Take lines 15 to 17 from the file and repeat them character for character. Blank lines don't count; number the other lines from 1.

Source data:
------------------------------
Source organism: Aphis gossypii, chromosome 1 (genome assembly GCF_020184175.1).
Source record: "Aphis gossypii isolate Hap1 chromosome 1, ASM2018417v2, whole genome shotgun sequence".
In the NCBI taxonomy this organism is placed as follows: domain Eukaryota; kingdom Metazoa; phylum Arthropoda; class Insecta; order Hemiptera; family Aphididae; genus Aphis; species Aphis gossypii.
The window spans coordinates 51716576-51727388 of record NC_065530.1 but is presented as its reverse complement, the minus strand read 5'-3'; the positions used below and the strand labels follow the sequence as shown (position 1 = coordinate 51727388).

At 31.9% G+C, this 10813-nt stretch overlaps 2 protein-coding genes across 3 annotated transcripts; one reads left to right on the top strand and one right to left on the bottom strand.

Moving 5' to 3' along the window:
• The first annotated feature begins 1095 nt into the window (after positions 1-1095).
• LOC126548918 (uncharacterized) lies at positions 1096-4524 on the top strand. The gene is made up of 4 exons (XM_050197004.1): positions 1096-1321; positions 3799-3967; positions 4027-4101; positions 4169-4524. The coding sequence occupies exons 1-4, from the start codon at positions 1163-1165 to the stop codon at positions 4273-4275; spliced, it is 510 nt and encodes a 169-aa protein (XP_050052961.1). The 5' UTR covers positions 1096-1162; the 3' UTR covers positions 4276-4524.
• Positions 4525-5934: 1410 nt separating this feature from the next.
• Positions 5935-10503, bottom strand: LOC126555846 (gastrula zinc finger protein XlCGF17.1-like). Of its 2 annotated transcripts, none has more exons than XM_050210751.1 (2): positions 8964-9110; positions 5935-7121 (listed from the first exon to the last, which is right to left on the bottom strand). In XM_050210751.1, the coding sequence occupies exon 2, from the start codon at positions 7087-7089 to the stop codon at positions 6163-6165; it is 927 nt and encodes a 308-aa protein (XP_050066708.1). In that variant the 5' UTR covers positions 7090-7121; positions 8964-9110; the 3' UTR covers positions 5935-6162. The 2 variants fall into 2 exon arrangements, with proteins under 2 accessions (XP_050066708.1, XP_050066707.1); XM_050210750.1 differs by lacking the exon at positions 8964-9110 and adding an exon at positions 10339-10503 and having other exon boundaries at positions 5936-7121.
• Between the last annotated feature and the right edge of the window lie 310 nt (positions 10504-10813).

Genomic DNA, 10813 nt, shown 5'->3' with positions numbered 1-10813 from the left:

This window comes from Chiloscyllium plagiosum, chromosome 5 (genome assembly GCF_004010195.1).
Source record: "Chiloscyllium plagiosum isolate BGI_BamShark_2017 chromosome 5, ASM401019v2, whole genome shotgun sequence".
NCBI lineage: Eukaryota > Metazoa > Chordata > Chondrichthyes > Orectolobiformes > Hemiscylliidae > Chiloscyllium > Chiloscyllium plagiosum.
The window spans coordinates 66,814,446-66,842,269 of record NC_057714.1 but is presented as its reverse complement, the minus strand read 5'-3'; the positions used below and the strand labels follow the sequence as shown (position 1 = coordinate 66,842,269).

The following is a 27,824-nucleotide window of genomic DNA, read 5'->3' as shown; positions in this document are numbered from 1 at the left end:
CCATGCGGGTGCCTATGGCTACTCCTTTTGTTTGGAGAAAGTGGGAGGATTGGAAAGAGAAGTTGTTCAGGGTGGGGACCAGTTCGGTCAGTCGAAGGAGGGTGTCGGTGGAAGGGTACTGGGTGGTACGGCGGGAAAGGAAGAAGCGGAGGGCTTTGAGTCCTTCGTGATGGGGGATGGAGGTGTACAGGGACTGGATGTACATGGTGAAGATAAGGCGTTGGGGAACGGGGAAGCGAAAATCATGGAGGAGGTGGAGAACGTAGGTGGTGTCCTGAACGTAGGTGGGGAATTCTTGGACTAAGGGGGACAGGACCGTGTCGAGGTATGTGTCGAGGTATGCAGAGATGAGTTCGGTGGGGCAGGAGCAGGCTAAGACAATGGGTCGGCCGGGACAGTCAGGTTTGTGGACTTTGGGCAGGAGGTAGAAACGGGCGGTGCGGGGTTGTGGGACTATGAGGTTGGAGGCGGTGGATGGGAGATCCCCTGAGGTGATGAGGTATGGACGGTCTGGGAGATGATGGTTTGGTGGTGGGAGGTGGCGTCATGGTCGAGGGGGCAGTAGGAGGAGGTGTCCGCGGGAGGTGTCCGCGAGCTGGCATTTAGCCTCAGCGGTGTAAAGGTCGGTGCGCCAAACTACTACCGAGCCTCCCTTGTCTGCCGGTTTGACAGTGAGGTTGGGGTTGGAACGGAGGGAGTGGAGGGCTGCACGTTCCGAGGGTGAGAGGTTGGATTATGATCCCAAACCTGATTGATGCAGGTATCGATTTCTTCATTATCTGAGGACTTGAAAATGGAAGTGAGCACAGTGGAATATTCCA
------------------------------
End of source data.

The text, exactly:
NCBI lineage: Eukaryota > Metazoa > Chordata > Chondrichthyes > Orectolobiformes > Hemiscylliidae > Chiloscyllium > Chiloscyllium plagiosum.
The window spans coordinates 66,814,446-66,842,269 of record NC_057714.1 but is presented as its reverse complement, the minus strand read 5'-3'; the positions used below and the strand labels follow the sequence as shown (position 1 = coordinate 66,842,269).

The following is a 27,824-nucleotide window of genomic DNA, read 5'->3' as shown; positions in this document are numbered from 1 at the left end: